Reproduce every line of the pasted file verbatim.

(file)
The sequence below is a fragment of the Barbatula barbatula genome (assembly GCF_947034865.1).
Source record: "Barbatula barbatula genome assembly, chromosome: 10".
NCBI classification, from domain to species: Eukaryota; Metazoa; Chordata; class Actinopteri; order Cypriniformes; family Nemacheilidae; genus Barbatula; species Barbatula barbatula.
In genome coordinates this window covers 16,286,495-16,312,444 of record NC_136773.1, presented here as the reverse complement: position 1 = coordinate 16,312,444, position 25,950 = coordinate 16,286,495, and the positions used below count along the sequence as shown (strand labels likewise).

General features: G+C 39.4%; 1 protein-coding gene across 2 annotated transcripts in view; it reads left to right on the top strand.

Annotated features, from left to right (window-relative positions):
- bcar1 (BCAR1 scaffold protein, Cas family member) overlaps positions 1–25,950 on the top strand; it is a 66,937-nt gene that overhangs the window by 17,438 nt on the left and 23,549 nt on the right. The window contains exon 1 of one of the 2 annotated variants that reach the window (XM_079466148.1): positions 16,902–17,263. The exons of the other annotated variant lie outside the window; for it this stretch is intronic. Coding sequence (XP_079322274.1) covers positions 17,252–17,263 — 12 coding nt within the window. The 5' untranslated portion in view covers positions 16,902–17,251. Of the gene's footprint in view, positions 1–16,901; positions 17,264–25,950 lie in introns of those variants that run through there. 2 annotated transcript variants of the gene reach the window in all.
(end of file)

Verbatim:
The sequence below is a fragment of the Barbatula barbatula genome (assembly GCF_947034865.1).
Source record: "Barbatula barbatula genome assembly, chromosome: 10".
NCBI classification, from domain to species: Eukaryota; Metazoa; Chordata; class Actinopteri; order Cypriniformes; family Nemacheilidae; genus Barbatula; species Barbatula barbatula.
In genome coordinates this window covers 16,286,495-16,312,444 of record NC_136773.1, presented here as the reverse complement: position 1 = coordinate 16,312,444, position 25,950 = coordinate 16,286,495, and the positions used below count along the sequence as shown (strand labels likewise).

General features: G+C 39.4%; 1 protein-coding gene across 2 annotated transcripts in view; it reads left to right on the top strand.

Annotated features, from left to right (window-relative positions):
- bcar1 (BCAR1 scaffold protein, Cas family member) overlaps positions 1–25,950 on the top strand; it is a 66,937-nt gene that overhangs the window by 17,438 nt on the left and 23,549 nt on the right. The window contains exon 1 of one of the 2 annotated variants that reach the window (XM_079466148.1): positions 16,902–17,263. The exons of the other annotated variant lie outside the window; for it this stretch is intronic. Coding sequence (XP_079322274.1) covers positions 17,252–17,263 — 12 coding nt within the window. The 5' untranslated portion in view covers positions 16,902–17,251. Of the gene's footprint in view, positions 1–16,901; positions 17,264–25,950 lie in introns of those variants that run through there. 2 annotated transcript variants of the gene reach the window in all.